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C O N T E N T S.
Fitzpatrick 217 Verses sent to a young Lady with the new edition of Shakespeare
Carlisle 221 Verfcs on Mrs. Crewe Rhapsody on Taste
Carlise 215 Elegy written in the Garden of a Friend Mason 227 Elegy written in a Country Church Yard
Gray 231 Elegy on Captain Cook
Seward 237 Death of Alico
Edwards 249 Monody to the Memory of Lady Lyttleton
Lyttletor 251 Verses making part of an Epitaph on the same Lady
ditto-751 Monody ! on Major Andre 1 i Bervard 363
. 263 Ode to John Howard, Esq;
Hayley 381 2
H! who can tell how hard it is to climb
A The wheep where Fante's proud temple thinesafár !
Ah! who can tell how many a foul sublime
In life's low vale remote has pined alone,
II. And yet, the languor of inglorious days, Not equally oppressive is to all. Hini who ne'er liften'd to the voice of praise, The filence of neglect can ne'er appal. There are, who, deaf to mad Ambition's call, Wou'd shrink to hear th'obftreperous trump of Fame * Supremely blest if to their portion Call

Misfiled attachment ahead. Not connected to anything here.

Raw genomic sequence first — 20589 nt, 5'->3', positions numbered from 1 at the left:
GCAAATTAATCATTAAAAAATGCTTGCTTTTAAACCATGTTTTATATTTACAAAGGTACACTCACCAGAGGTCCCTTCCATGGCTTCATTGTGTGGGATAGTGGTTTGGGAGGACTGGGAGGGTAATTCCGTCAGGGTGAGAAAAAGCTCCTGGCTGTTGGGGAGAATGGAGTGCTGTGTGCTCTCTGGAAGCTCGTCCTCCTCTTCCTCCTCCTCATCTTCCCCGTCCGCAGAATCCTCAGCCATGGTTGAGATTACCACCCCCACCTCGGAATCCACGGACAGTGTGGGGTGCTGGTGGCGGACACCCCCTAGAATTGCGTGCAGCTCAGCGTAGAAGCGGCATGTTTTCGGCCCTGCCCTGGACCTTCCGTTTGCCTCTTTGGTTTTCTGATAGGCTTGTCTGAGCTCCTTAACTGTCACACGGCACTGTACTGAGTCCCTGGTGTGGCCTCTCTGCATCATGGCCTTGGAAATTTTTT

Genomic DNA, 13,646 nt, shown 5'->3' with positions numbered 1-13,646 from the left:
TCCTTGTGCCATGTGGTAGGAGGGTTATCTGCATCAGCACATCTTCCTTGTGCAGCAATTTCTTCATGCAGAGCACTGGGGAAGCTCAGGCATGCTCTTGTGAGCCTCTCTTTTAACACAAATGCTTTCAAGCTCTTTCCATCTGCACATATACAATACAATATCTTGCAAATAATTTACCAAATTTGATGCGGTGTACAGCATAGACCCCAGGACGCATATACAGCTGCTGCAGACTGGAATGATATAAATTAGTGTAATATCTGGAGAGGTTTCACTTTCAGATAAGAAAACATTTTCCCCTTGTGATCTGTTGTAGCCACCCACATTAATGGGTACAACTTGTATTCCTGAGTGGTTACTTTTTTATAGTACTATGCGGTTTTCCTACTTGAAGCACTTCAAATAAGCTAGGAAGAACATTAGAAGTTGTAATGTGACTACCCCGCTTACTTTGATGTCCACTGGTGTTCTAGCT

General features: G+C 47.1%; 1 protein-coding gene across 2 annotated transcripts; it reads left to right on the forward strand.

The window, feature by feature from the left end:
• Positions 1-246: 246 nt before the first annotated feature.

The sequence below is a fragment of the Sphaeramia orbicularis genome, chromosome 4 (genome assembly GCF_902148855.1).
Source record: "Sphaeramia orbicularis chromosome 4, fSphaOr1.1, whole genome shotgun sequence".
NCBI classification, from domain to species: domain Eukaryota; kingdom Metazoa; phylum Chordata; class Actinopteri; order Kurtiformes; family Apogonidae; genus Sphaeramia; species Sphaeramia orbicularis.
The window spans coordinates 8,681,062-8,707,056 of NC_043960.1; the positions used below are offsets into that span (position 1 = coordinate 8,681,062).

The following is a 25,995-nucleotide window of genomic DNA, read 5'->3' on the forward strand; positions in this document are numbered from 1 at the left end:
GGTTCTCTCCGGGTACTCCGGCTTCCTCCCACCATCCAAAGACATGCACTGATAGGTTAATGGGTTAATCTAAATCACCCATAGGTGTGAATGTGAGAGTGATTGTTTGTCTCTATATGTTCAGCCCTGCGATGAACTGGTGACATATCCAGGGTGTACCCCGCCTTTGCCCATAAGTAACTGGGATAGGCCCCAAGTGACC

Health, competence, and peace. Nor higher aim Had He, whose fimple tale these artless lines prom III. This sapient age disclaims all classic lore ; Else I thould here in cunning phrase display, How forth The Minstrel fared in days of yore,. Right glad of heart, though homely in array ; His waving locks and beard all hoary grey : And, from his bending shoulder, decent hung His harp, the fole companion of his way,
Which to the whilling wind responsive rung: And ever as he went fome merry lay lie sung.
IV. Fret not yourselves, ye filken fons of pride, That a poor wanderer Mould inspire my train, The muses fortune's fickle smile deride, Nor ever bow the knee in Mammon's fane ; Tf their delights are with the village train, Whom nature's law's engage, and nature's charms : They hate the sensual, and (corn the vain ;
The parasite their influence never warms, Nor him whose sordid soul the love of wealth alarms.
Though. richest hues the peacock's plumes adorn,
To please a tyrant, Atrain the litue bill,